Amniocentesis for Rh sensitization during pregnancy

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Amniocentesis for Rh sensitization during pregnancy

Examination Overview

Amniocentesis involves the collection and analysis of an amniotic fluid sample.

Before an amniocentesis (and often during the entire procedure), a fetal ultrasound test is done to locate the fetus, the placenta, and a large pocket of amniotic fluid. A long, thin needle is inserted through the abdomen into the uterus, avoiding the fetus and placenta, and a small amount [15 mL (1 Tbsp) to 30 mL (2 Tbsp)] of amniotic fluid is collected through the needle.

See a picture of an amniocentesis.

Amniotic fluid contains cells that have been shed by the developing fetus. These can be examined for chromosomal defects that cause conditions such as Down syndrome and cystic fibrosis. Amniotic fluid can also be used to identify the sex of the fetus.

Rh disease

Amniotic fluid can be tested for a fetus's Rh factor. (Samples from the mother's and father's blood are tested and compared.) If the fetus is Rh-negative, no further testing or treatment is necessary during the current pregnancy.

Chemicals in the amniotic fluid can show whether an Rh-positive fetus is being harmed by the mother's antibodies to the Rh factor.

Bilirubin is naturally found in amniotic fluid. During a normal pregnancy, the bilirubin level increases until 23 to 25 weeks of pregnancy, and then decreases throughout the remainder of the pregnancy. If fetal blood cells are being attacked by the mother's immune system, the bilirubin level continues to increase throughout the pregnancy. After the 20th week of pregnancy, bilirubin measurements are accurate enough to guide further testing or treatment.

Fetal lung maturity

Amniotic fluid can also be tested for substances from the fetus's lungs. Test results show how mature the lungs are. This is important information if the baby has to be born early.

Why It Is Done

Amniocentesis may be done to:

  • Learn the fetal blood type and Rh factor. An Rh-negative fetus is not at risk for Rh disease, even if the mother is Rh-sensitized.
  • Check fetal health when the mother is sensitized to the Rh factor. (Doppler ultrasound, when done by a well-trained provider, can give you the same anemia information without the risks of amniocentesis.2 Doppler ultrasound is not available everywhere.)
  • Learn whether and when fetal blood sampling is needed.
  • Learn whether fetal lungs are mature if the fetus needs to be delivered earlier than 37 weeks (preterm birth).


When maternal Rh antibody levels are too high, an amniocentesis may be done. The amount of bilirubin found in the amniotic fluid is used to predict the level of fetal harm that is occurring from Rh sensitization.

  • Amniocentesis is repeated every 2 to 4 weeks if the fetus is mildly affected. The fetus is usually delivered close to term.
  • Amniocentesis is repeated every 1 to 2 weeks if the fetus is being moderately affected. The fetus is usually delivered earlier than 38 weeks and may need a blood transfusion after birth.
  • Amniocentesis may be repeated every week if the fetus is being severely affected. The fetus may need a blood transfusion before birth and is usually delivered early.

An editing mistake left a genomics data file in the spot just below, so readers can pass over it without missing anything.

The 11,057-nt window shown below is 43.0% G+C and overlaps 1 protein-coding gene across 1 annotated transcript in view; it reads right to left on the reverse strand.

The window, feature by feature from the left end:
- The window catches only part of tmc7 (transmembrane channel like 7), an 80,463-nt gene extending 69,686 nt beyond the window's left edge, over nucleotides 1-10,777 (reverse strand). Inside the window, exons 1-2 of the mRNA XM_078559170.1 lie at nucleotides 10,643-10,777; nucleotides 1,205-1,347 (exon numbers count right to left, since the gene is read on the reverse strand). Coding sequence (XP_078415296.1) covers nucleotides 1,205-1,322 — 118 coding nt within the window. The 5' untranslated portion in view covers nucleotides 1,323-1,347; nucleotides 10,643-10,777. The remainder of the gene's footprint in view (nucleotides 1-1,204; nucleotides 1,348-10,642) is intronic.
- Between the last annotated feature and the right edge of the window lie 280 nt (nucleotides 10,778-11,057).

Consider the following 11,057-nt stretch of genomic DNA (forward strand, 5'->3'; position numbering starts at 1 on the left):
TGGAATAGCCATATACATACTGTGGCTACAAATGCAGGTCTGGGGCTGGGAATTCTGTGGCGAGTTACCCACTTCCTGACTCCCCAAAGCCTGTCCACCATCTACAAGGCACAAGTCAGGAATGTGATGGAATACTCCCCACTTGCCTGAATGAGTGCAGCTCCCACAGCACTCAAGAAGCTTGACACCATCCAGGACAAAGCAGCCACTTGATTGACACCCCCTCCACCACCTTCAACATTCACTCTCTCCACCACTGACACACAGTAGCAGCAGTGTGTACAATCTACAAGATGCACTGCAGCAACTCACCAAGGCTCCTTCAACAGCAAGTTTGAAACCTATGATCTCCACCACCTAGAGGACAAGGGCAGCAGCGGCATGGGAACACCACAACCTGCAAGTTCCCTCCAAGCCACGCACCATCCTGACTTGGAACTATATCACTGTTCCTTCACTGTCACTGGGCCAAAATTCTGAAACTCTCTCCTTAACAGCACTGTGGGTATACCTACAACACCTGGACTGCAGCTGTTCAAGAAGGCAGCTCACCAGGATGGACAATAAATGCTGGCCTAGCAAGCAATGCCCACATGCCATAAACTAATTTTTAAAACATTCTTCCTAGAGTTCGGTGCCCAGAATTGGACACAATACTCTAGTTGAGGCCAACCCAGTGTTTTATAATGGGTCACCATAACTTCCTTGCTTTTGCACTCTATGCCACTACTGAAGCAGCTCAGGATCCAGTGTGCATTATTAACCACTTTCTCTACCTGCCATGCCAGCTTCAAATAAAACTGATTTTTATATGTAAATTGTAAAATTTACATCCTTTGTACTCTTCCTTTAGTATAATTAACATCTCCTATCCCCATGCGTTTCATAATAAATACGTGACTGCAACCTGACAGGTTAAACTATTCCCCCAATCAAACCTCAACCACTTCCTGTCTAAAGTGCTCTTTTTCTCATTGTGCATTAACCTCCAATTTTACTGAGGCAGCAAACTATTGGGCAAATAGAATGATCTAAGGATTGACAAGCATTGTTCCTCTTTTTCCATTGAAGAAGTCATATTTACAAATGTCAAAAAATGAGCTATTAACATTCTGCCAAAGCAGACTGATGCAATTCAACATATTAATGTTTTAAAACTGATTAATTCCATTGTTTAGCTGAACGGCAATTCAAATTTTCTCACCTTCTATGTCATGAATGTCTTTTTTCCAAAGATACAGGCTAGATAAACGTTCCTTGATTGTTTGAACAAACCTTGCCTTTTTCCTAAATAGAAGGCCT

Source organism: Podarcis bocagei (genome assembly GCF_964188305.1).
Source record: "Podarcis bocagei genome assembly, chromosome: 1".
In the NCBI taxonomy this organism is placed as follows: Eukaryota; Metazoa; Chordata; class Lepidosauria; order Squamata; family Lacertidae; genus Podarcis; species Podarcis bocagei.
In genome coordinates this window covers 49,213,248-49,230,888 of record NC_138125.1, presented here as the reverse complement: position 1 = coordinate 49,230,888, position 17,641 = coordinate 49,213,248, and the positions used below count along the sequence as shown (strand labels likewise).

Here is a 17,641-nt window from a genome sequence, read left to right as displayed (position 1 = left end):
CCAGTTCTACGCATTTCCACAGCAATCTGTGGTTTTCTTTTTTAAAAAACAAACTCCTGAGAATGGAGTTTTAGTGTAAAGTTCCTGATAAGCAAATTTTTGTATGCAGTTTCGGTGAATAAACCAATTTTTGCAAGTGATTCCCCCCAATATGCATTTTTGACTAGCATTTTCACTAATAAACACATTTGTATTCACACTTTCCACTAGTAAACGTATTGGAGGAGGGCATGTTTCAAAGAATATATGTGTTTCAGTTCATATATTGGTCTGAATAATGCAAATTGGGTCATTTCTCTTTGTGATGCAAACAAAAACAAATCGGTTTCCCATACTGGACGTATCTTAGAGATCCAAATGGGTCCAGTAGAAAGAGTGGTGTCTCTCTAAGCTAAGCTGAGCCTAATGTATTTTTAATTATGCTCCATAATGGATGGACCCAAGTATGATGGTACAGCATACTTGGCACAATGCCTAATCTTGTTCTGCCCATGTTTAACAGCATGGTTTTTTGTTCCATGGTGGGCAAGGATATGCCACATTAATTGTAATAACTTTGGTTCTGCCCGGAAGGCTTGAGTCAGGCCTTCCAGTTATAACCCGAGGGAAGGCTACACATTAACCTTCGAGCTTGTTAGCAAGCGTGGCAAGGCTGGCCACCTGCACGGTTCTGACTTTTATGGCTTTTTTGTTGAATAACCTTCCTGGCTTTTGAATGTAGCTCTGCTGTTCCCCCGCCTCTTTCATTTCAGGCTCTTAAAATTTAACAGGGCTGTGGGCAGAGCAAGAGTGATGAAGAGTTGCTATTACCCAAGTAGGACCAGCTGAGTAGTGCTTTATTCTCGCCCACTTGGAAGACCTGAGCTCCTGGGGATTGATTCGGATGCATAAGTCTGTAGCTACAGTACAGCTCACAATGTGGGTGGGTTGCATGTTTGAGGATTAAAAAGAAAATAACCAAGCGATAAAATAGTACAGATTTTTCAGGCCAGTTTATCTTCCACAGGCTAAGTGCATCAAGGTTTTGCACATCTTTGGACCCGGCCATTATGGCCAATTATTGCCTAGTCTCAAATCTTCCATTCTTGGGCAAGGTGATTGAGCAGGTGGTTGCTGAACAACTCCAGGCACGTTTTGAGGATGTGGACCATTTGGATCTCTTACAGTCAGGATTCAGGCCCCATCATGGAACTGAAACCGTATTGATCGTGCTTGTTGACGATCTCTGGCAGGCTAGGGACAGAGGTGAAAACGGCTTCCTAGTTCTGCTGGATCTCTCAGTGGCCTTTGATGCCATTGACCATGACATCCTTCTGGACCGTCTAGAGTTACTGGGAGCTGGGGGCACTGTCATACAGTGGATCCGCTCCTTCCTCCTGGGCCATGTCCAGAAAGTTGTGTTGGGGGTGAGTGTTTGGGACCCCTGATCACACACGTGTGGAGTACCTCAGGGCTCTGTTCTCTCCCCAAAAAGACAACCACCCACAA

The results of amniocentesis may guide treatment for Rh sensitization. The level of fetal lung maturity may help plan the timing of delivery.

  • If the bilirubin levels are very high but the fetus is less than 32 weeks' gestation, a fetal blood transfusion before birth may be done to keep the fetus healthy until delivery is possible.
  • If bilirubin levels are very high, and the fetus is older than 32 weeks' gestation but the fetus's lungs are still immature, medicine may be given to speed up fetal lung development. Delivery is ideally done 2 days later.
  • If fetal lungs appear to be mature, then delivery does not need to be delayed.

What To Think About

Amniocentesis carries a slight risk of injuring the fetus, starting labour, or introducing an infection into the uterus.

When amniocentesis is done by a highly trained provider, the risk for miscarriage may be as low as 1 in 400, according to one study.1 Some studies have shown higher risks, between 2 and 4 in 400.3

For checking anemia in a fetus, Doppler ultrasound can give you the same information as amniocentesis, without the risks.2 Doppler ultrasound can only be done by a well-trained provider and is not available everywhere.

A simple test of the mother's blood, for information about her fetus's blood type, may be available in the future.

Amniocentesis is less sensitive than fetal blood sampling (FBS). However, because it is less risky than FBS, amniocentesis is the preferred test for detecting mild to moderate Rh disease.

Normal results from amniocentesis do not guarantee that the baby will be healthy.

Amniocentesis may cause mixing of the mother's and fetus's blood. Therefore, unsensitized Rh-negative women are given Rh immune globulin after amniocentesis to prevent sensitization.

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  1. Caughey AB, et al. (2006). Chorionic villus sampling compared with amniocentesis and the difference in the rate of pregnancy loss. Obstetrics and Gynecology, 108(3): 612–616.
  2. American College of Obstetricians and Gynecologists (2006, reaffirmed 2008). Management of alloimunization during pregnancy. ACOG Practice Bulletin No. 75. Obstetrics and Gynecology, 108(20): 457–464.
  3. Seeds JW (2004). Diagnostic mid trimester amniocentesis: How safe? American Journal of Obstetrics and Gynecology, 191: 608–616.


By Healthwise Staff
Primary Medical Reviewer Sarah Marshall, MD - Family Medicine
Specialist Medical Reviewer William Gilbert, MD - Maternal and Fetal Medicine
Specialist Medical Reviewer Donald Sproule, MD, CM, CCFP, FCFP - Family Medicine
Last Revised January 26, 2010

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